Northport, NY—December 18, 2017—Secure Decisions, a division of Applied Visions, Inc. and a recognized leader in cyber security, has been selected by the Defense Advanced Research Projects Agency (DARPA) for a Phase I Small Business Innovation Research (SBIR) contract to research why some software developers write software that is secure and sound, while others write software applications fraught with security vulnerabilities and quality issues. The goal of the project is to determine and develop methods to measure the human factors underlying code security. These factors will include specific coding activities performed by software developers and teams, human characteristics of development teams, and work environments. The results of this research could be used to identify and mitigate the impact of these factors on future software development projects, to help assure their security and quality.

Insecure software is at the root of many—some say most—cyber security incidents. The Software Engineering Institute estimates that 90% of cyber incidents are traceable to the attacker’s exploitation of software defects, probably introduced accidentally by software developers. The 2016 Verizon Data Breach report indicates that 40% of all data breaches were achieved by attacking a web application containing vulnerabilities inserted during its development. Yet little attention has been given to discovering the factors that influence whether a developer is likely to deliver code with vulnerabilities.

By contrast, other industries have developed methods to prevent workplace accidents and production problems. The environment of a factory floor is tightly monitored and controlled for both worker safety and product quality. Safety regulations in some industries mandate limits on overtime, for example, to prevent costly missteps from overworked employees. These regulations, private and governmental, have been put in place because it is understood that environments and human behaviors have direct impacts on the quality and safety of both worker and product. Yet no such regulations exist for developing software, in part because it is not yet understood what environments and human behaviors contribute to inserting software vulnerabilities, accidentally or purposefully.

The objective of this SBIR is to fill the gap in understanding how human factors influence secure software development. In Phase I, Secure Decisions, in collaboration with experts from the Rochester Institute of Technology (RIT), will analyze portions of code with known vulnerabilities to determine the developer activities and characteristics most likely to be associated with those vulnerabilities. According to Dr. Anita D’Amico, the Principal Investigator for this research, “Our research team will analyze a portion of the Chromium web browser, which is the open-source repository underlying Google Chrome. This is a well-documented codebase, with publicly disclosed and patched vulnerabilities. Our research will start with a historical analysis of when and how various vulnerabilities were introduced into specific parts of Chromium.”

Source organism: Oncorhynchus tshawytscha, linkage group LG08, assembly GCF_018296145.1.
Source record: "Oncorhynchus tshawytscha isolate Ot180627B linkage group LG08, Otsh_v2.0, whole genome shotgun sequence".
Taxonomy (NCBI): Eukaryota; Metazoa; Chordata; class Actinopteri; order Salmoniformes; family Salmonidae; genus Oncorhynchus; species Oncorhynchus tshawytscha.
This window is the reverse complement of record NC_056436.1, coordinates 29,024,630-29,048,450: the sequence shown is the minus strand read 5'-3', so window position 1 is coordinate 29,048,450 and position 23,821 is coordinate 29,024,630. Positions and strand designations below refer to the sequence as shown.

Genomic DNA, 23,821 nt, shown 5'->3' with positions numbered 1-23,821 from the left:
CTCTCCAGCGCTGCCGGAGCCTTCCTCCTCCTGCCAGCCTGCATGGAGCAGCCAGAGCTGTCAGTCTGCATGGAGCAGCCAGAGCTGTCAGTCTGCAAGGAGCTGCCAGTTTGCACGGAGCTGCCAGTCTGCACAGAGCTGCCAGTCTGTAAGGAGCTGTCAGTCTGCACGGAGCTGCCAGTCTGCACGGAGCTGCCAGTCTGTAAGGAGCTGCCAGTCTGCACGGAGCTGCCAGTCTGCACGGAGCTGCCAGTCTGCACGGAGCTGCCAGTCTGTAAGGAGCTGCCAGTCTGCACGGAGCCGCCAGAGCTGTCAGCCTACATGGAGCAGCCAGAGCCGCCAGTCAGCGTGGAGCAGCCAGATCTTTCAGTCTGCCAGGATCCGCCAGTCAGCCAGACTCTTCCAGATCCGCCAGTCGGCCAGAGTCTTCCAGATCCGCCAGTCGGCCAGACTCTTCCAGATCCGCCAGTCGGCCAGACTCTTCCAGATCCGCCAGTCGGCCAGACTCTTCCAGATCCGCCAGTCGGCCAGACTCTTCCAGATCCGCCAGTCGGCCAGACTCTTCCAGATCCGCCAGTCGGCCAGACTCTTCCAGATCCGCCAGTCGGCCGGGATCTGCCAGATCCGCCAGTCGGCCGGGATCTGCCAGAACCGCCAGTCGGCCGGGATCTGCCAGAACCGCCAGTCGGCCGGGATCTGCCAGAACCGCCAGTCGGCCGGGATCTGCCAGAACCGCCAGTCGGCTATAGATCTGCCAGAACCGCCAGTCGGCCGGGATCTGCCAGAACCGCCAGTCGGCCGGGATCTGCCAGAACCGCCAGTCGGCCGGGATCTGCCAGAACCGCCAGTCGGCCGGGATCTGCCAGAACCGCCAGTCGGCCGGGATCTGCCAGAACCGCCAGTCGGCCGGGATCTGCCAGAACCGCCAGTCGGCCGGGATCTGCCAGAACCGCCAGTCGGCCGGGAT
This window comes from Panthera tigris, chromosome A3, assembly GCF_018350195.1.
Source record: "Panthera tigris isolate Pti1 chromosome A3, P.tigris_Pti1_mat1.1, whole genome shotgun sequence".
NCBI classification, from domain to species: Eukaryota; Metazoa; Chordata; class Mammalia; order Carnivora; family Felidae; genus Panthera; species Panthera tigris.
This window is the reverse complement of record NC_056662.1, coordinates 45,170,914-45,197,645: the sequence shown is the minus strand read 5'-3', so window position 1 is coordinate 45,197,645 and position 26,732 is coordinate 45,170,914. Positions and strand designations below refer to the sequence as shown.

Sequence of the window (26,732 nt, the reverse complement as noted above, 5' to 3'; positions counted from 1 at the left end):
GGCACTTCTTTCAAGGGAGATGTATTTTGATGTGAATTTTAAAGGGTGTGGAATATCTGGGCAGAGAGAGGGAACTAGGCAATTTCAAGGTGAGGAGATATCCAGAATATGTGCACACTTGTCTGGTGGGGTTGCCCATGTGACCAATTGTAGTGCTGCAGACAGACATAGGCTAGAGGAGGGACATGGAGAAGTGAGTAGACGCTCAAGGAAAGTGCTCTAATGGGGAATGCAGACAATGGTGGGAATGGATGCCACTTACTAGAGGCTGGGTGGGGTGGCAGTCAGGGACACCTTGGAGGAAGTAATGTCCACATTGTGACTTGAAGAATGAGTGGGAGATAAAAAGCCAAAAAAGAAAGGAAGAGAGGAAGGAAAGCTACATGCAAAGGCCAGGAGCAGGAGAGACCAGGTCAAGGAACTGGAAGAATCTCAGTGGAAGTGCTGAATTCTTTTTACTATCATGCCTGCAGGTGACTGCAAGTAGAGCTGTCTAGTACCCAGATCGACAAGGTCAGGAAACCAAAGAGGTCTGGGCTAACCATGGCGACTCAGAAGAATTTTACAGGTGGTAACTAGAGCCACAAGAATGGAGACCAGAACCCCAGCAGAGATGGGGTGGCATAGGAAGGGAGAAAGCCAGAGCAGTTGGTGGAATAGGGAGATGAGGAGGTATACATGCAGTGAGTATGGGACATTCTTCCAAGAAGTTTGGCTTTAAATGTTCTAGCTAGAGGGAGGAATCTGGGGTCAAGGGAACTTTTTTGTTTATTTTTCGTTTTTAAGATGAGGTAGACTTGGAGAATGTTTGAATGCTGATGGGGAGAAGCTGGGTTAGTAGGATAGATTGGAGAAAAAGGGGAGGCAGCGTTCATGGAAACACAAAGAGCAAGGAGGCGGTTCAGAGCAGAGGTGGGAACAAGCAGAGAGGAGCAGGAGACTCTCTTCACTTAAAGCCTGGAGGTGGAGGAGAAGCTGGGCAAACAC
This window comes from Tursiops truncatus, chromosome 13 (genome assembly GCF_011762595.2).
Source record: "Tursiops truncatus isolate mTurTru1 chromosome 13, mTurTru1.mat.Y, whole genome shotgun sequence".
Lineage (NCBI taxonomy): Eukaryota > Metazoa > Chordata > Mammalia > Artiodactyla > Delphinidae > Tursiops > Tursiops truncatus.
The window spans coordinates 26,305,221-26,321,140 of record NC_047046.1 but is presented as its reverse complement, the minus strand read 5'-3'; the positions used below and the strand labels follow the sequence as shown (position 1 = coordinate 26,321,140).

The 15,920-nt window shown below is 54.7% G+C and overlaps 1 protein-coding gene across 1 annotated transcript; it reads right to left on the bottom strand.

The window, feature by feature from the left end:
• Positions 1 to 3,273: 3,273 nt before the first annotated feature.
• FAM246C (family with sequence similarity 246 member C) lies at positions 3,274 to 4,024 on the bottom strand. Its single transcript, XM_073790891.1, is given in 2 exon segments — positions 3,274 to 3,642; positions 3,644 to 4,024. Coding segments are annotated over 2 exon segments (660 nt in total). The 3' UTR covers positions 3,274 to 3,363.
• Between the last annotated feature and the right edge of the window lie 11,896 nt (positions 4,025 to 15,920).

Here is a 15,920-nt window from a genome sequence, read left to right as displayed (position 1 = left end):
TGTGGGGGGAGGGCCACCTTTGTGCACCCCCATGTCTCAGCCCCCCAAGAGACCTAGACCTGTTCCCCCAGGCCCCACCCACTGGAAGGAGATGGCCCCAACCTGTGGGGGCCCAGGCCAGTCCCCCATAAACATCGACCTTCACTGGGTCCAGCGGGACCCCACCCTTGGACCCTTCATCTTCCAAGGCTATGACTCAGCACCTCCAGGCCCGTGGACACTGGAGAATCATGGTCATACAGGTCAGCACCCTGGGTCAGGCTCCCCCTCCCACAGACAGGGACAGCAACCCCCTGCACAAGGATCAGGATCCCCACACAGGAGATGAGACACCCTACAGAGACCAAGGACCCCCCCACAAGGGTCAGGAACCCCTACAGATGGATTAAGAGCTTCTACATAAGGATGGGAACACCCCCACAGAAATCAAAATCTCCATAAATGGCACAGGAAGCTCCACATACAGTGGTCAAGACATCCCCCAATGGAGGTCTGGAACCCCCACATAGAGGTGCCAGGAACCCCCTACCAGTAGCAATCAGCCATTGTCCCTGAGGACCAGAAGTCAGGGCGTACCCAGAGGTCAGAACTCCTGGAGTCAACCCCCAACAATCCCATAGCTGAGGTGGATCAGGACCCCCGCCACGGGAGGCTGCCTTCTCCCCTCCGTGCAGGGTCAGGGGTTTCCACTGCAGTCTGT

Secure Decisions and RIT will look at how factors—such as the degree of collaboration among developers, time of day when code was committed, and developer experience—correlate with the quality and security of the code they produced. In later stages of this research, the Secure Decisions team aims to create a model based on these factors that can predict specific locations in a codebase where security and vulnerability issues are likely to be found. “We also envision applying our results to identify the work conditions and developer behaviors that precede the introduction of software vulnerabilities, so that steps can be taken to prevent them,” Dr. D’Amico said. Throughout the research phases, RIT’s Institutional Review Board processes will assure that private data is protected.

This research will be used by the rapidly growing application security segment of the cyber security market. Application security product and services companies are looking for better ways to find vulnerabilities in existing software and prevent their introduction in future versions.

This Phase I SBIR’s base period is nine months, with a three month option period to follow. DARPA will determine whether to fund the next phase based on Secure Decisions’ progress in Phase I.

See the Newsday article written by Ken Schachter.


About Secure Decisions:

Secure Decisions was created as a division of Applied Visions, Inc. to conduct R&D and develop innovative technologies in cyber security, including network defense, infrastructure protection, application security, intelligence analysis, and data visualization. Secure Decisions develops tools for decision-makers to analyze large amounts of complex data, and to provide cutting-edge security measures to protect their proprietary information. In 2015, the application security R&D conducted by Secure Decisions led to the development of a new application vulnerability correlation and management system, which is now commercially available through a spin-out company called Code Dx, Inc.

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